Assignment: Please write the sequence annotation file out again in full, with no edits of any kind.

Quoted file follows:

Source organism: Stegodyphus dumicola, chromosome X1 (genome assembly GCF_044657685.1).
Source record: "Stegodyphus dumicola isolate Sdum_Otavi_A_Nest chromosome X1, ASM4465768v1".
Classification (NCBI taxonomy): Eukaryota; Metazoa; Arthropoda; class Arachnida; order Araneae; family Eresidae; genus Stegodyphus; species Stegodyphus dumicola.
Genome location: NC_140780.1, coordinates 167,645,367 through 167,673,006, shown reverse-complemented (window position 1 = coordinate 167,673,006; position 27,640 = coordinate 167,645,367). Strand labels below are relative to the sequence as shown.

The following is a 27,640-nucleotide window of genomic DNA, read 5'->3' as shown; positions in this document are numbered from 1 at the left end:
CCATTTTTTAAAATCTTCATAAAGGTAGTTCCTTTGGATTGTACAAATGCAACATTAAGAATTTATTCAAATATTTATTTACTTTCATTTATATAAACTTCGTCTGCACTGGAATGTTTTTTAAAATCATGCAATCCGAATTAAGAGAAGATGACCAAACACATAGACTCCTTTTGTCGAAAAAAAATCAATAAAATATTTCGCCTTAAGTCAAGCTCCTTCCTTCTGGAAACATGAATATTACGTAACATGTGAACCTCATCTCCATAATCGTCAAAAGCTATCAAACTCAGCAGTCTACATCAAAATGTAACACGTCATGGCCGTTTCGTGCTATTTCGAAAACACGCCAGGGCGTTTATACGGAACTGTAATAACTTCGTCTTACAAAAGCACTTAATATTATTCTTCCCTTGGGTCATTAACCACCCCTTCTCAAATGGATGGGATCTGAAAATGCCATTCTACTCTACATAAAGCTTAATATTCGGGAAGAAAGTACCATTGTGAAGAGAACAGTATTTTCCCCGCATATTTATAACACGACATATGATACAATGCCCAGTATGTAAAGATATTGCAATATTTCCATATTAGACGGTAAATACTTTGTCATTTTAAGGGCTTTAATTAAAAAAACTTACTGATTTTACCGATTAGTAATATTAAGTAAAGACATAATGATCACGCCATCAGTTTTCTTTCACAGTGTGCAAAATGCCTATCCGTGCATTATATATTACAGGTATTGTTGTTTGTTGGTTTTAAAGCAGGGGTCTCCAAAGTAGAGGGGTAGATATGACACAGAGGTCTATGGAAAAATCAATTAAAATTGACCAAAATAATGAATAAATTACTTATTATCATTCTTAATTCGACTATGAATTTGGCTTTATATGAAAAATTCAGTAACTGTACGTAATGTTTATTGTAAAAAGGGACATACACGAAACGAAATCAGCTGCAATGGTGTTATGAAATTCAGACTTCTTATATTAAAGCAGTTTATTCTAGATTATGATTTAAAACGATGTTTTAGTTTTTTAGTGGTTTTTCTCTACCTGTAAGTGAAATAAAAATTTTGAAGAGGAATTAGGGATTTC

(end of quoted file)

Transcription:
Source organism: Stegodyphus dumicola, chromosome X1 (genome assembly GCF_044657685.1).
Source record: "Stegodyphus dumicola isolate Sdum_Otavi_A_Nest chromosome X1, ASM4465768v1".
Classification (NCBI taxonomy): Eukaryota; Metazoa; Arthropoda; class Arachnida; order Araneae; family Eresidae; genus Stegodyphus; species Stegodyphus dumicola.
Genome location: NC_140780.1, coordinates 167,645,367 through 167,673,006, shown reverse-complemented (window position 1 = coordinate 167,673,006; position 27,640 = coordinate 167,645,367). Strand labels below are relative to the sequence as shown.

The following is a 27,640-nucleotide window of genomic DNA, read 5'->3' as shown; positions in this document are numbered from 1 at the left end:
CCATTTTTTAAAATCTTCATAAAGGTAGTTCCTTTGGATTGTACAAATGCAACATTAAGAATTTATTCAAATATTTATTTACTTTCATTTATATAAACTTCGTCTGCACTGGAATGTTTTTTAAAATCATGCAATCCGAATTAAGAGAAGATGACCAAACACATAGACTCCTTTTGTCGAAAAAAAATCAATAAAATATTTCGCCTTAAGTCAAGCTCCTTCCTTCTGGAAACATGAATATTACGTAACATGTGAACCTCATCTCCATAATCGTCAAAAGCTATCAAACTCAGCAGTCTACATCAAAATGTAACACGTCATGGCCGTTTCGTGCTATTTCGAAAACACGCCAGGGCGTTTATACGGAACTGTAATAACTTCGTCTTACAAAAGCACTTAATATTATTCTTCCCTTGGGTCATTAACCACCCCTTCTCAAATGGATGGGATCTGAAAATGCCATTCTACTCTACATAAAGCTTAATATTCGGGAAGAAAGTACCATTGTGAAGAGAACAGTATTTTCCCCGCATATTTATAACACGACATATGATACAATGCCCAGTATGTAAAGATATTGCAATATTTCCATATTAGACGGTAAATACTTTGTCATTTTAAGGGCTTTAATTAAAAAAACTTACTGATTTTACCGATTAGTAATATTAAGTAAAGACATAATGATCACGCCATCAGTTTTCTTTCACAGTGTGCAAAATGCCTATCCGTGCATTATATATTACAGGTATTGTTGTTTGTTGGTTTTAAAGCAGGGGTCTCCAAAGTAGAGGGGTAGATATGACACAGAGGTCTATGGAAAAATCAATTAAAATTGACCAAAATAATGAATAAATTACTTATTATCATTCTTAATTCGACTATGAATTTGGCTTTATATGAAAAATTCAGTAACTGTACGTAATGTTTATTGTAAAAAGGGACATACACGAAACGAAATCAGCTGCAATGGTGTTATGAAATTCAGACTTCTTATATTAAAGCAGTTTATTCTAGATTATGATTTAAAACGATGTTTTAGTTTTTTAGTGGTTTTTCTCTACCTGTAAGTGAAATAAAAATTTTGAAGAGGAATTAGGGATTTC